Medieval Deluxe Skull Mace Dagger A mace is very similar to a warhammer in that it was used to deliver massive blunt trauma to armor. Early maces were simply balls of metal on the end of the handle. These evolved into spiked maces also called morning stars, and flanged maces which could deliver trauma and also penetrate armor. The mace shown here is a flanged mace used for penetrating armor.
Medieval Spiked Flail A flail is a close combat weapon with a handle and a striking ball at the end of a chain. The Flail was an exceptionally effective weapon. The swinging motion was a good means of protection for the wielder and it derived tremendous force. It would also easily reach up, over and around armor and shields. The flail shown here is a variant called the morning star flail. It is a flail with a morning star ball on it.
Medieval Polearm Weapons
Polearm weapons are longer weapons. They developed in response to several factors. The first factor was the Horse mounted soldier. A polearm weapon was used to effectively attack a mounted soldier from the ground or to defend against one. The polearm weapon also was effective in reaching thorugh defenses such as armor and shields while maintaining safe distance from a foes shorter melee weapons. One notable use of a polearm was the use of the halberd. It often had a hook on one side that could be used to reach up, hook a rider, then pull him from his horse.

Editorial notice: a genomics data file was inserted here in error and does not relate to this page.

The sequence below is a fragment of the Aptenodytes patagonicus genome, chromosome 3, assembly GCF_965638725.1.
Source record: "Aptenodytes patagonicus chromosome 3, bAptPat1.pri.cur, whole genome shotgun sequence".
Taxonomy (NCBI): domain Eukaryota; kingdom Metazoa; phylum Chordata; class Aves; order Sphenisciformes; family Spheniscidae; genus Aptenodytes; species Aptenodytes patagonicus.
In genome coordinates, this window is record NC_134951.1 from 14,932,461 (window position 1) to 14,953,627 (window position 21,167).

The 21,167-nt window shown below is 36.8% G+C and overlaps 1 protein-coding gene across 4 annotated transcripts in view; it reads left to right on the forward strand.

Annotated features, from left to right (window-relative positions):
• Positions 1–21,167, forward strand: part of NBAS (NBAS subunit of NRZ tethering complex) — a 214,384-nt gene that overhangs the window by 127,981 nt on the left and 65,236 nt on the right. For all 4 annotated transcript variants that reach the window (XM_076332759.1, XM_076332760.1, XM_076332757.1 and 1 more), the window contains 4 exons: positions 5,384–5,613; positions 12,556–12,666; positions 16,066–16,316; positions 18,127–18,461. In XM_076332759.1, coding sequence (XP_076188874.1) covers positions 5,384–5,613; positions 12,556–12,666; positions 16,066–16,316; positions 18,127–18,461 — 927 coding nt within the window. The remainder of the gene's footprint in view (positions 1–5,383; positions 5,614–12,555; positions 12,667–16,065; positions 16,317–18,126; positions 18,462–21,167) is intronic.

A pole weapon or polearm is a close combat weapon in which the main fighting part of the weapon is placed on the end of a long shaft, typically of wood, thereby extending the user's effective range. Spears, glaives, pollaxes and bardiches are all varieties of polearm. The idea of attaching a weapon onto a long shaft is an old one indeed, as the first spears date back to the Stone Age. The purpose of using pole weapons is either to extend reach or to increase angular momentum-and thus striking power-when the weapon is swung. Pole weapons are relatively simple to make, and they were fairly easy for most people to use effectively as they were often derived from hunting or agricultural tools. For example, the Chinese Monk's Spade, with its shovel-like end, served two purposes for the monks who used it: if they came upon a corpse on the road, they could properly bury it with Buddhist rites; and the large implement could serve as a weapon for self-defence against bandits. Massed men carrying pole weapons with pointed tips (spears, pikes, etc.) were recognized fairly early in the history of organized warfare as effective military units. On defense the men holding the polearms were hard to reach; on the attack, as in the Greek phalanx, they were devastating to those units which could not get out of the way. With the advent of armored fighters, especially cavalry, pole weapons frequently combined the spearpoint (for thrusting) with an axe or hammerhead for a swinging strike which could pierce or break armor.